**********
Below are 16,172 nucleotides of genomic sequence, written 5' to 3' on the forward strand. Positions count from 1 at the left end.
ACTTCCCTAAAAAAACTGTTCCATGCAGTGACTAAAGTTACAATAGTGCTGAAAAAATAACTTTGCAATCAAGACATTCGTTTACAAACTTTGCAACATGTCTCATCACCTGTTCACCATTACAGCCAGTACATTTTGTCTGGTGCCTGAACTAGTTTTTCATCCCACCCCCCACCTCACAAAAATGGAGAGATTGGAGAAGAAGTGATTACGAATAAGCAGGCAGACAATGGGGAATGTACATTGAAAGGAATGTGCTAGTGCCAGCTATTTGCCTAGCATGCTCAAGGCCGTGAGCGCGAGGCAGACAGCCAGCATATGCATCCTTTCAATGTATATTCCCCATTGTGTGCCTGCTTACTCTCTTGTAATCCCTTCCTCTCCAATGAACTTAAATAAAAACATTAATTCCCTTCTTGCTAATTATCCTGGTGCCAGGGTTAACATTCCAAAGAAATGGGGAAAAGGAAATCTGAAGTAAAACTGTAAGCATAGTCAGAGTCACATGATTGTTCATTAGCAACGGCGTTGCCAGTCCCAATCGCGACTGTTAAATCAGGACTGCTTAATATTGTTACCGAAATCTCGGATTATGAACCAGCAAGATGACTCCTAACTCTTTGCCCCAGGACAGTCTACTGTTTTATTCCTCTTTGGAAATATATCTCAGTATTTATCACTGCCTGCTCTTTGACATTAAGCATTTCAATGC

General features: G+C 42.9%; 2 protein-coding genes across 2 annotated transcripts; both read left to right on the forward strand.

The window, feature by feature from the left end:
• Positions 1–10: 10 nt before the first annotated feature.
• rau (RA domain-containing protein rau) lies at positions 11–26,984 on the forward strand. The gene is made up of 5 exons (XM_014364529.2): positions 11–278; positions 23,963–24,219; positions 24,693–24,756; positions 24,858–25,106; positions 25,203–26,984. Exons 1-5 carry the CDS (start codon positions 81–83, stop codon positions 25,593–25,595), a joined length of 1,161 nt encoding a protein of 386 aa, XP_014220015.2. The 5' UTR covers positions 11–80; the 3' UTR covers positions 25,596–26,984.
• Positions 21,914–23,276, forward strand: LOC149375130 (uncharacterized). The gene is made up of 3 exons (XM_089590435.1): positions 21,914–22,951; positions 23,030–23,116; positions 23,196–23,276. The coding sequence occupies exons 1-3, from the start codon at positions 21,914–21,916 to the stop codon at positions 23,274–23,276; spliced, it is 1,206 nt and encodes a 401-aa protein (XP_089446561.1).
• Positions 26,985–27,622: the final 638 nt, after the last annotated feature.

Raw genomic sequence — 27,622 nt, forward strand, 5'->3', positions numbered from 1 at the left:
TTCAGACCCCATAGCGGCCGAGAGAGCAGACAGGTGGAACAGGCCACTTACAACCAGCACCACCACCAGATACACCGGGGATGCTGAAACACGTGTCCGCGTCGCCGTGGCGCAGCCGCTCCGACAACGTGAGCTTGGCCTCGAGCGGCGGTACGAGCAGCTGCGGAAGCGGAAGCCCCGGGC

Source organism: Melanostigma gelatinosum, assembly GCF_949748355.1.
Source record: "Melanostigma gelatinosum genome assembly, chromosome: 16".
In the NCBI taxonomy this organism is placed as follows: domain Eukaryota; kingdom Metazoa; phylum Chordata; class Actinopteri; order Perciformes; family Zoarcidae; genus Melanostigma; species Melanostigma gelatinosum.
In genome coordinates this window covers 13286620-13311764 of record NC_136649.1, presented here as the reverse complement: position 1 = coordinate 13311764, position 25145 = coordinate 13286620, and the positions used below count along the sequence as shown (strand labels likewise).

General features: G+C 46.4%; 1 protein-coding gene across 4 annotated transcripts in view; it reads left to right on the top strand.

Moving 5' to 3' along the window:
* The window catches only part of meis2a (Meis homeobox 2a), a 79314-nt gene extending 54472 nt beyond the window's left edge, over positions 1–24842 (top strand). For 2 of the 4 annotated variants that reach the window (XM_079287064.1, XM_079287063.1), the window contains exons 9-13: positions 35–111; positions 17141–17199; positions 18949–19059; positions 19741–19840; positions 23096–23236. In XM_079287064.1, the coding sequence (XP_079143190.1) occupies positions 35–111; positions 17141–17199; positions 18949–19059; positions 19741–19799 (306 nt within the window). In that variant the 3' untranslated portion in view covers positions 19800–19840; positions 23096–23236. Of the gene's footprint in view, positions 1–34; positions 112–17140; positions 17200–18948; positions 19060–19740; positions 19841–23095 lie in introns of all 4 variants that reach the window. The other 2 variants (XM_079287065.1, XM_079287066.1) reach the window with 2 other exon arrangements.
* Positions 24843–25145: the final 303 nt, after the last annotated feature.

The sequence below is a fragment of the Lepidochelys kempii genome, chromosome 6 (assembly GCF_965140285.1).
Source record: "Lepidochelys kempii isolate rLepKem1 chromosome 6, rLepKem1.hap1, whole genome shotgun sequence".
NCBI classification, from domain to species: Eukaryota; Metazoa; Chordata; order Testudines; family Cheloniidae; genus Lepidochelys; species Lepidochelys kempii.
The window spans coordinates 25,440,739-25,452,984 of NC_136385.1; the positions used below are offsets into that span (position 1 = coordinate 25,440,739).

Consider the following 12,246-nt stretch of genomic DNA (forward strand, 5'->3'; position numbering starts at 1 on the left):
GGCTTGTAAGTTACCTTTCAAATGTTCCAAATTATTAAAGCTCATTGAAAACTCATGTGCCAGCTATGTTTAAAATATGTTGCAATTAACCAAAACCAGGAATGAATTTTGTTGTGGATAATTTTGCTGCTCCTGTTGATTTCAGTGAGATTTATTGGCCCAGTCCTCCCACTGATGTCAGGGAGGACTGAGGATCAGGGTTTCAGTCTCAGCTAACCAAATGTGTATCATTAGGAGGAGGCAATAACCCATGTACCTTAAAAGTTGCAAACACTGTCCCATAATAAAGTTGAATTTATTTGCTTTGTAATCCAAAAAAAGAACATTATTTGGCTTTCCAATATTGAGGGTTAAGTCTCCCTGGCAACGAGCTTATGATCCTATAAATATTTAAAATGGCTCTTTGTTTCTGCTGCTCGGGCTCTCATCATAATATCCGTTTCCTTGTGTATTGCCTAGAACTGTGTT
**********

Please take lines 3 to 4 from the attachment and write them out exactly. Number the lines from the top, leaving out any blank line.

General features: G+C 42.9%; 2 protein-coding genes across 2 annotated transcripts; both read left to right on the forward strand.

The window, feature by feature from the left end: